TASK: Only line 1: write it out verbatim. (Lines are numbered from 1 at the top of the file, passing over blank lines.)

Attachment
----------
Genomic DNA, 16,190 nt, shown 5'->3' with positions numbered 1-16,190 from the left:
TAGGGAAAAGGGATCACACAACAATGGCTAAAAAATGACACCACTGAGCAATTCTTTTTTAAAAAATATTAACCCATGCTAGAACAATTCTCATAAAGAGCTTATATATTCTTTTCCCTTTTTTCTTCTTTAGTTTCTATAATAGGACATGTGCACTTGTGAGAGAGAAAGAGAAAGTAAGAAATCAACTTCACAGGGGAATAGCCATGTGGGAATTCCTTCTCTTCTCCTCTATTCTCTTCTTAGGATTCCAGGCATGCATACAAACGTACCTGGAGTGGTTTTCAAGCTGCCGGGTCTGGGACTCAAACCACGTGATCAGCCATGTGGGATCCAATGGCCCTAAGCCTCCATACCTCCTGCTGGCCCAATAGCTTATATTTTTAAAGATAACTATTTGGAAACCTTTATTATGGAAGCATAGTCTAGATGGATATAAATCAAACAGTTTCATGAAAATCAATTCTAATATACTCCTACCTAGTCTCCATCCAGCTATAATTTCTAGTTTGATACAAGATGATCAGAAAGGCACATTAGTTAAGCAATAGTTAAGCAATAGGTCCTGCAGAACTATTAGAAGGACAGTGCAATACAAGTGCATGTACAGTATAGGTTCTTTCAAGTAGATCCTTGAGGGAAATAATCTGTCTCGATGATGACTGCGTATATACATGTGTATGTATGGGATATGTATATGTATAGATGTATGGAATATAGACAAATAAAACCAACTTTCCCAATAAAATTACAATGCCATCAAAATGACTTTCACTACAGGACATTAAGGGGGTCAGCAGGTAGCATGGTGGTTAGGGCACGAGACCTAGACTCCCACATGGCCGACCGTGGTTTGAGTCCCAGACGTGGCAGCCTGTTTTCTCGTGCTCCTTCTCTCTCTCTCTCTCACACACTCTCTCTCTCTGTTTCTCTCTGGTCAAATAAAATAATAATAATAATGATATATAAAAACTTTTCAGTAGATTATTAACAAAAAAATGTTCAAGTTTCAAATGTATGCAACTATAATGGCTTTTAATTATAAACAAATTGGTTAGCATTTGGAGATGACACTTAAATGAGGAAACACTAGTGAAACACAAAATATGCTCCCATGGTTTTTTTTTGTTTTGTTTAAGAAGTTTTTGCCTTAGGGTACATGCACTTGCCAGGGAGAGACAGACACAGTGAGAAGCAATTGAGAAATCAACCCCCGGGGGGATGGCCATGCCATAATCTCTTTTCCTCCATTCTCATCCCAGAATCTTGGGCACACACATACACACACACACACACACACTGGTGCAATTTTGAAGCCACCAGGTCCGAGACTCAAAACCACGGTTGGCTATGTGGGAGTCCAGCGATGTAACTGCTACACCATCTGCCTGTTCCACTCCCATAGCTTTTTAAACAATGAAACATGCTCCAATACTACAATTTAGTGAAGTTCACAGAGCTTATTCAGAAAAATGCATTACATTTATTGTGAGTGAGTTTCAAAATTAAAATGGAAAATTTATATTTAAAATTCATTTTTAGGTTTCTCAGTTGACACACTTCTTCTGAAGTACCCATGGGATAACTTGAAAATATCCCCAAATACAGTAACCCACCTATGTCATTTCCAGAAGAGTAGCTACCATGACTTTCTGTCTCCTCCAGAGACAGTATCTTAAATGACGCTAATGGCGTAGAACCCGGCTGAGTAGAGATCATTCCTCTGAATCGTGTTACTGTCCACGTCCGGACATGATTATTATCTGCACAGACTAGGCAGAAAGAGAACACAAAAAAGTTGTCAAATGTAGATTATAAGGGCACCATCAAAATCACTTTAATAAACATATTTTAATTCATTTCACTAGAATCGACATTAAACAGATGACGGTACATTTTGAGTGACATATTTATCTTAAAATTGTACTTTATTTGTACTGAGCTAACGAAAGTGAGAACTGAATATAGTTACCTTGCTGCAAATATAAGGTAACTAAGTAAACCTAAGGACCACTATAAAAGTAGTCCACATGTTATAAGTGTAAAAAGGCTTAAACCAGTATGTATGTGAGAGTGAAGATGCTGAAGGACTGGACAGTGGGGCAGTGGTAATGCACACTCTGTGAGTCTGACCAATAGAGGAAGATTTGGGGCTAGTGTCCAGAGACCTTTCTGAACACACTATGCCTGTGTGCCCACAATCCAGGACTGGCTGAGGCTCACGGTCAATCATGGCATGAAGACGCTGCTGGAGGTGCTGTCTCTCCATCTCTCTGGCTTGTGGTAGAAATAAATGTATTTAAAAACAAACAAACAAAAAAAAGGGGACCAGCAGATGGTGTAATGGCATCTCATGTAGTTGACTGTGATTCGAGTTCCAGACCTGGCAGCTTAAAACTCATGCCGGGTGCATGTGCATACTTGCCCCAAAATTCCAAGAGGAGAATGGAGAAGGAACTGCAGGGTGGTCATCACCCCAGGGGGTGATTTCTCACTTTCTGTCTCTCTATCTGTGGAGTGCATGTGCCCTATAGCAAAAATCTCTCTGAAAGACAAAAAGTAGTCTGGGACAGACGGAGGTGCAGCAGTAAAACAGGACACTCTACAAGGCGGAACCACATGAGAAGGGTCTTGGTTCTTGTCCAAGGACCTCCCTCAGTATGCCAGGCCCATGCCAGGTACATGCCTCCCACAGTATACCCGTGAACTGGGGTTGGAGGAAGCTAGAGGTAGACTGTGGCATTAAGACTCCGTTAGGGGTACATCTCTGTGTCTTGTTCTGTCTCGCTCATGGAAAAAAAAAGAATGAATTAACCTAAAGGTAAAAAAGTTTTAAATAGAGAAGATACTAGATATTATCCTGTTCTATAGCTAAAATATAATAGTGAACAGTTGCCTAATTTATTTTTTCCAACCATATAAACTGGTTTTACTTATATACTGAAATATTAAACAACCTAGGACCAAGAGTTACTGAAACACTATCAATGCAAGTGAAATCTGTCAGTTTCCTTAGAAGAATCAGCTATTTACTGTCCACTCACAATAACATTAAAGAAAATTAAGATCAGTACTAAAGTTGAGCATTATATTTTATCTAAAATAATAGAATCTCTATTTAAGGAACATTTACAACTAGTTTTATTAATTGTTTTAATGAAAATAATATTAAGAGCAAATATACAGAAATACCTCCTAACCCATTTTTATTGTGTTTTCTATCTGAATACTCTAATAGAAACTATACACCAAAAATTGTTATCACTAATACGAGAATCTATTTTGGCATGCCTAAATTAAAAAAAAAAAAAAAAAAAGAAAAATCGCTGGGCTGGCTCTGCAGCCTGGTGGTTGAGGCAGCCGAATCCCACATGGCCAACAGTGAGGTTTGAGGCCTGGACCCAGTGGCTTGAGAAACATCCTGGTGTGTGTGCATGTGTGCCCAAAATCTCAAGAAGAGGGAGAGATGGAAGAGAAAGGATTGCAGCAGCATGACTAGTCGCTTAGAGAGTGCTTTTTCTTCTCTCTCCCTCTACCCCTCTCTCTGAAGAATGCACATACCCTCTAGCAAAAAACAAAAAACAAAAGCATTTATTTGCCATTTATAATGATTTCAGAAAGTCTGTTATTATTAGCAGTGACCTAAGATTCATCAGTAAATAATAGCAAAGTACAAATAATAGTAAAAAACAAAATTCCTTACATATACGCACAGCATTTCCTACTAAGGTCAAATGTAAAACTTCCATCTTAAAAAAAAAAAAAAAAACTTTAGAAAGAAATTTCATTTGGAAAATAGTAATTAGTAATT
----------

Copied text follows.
Genomic DNA, 16,190 nt, shown 5'->3' with positions numbered 1-16,190 from the left: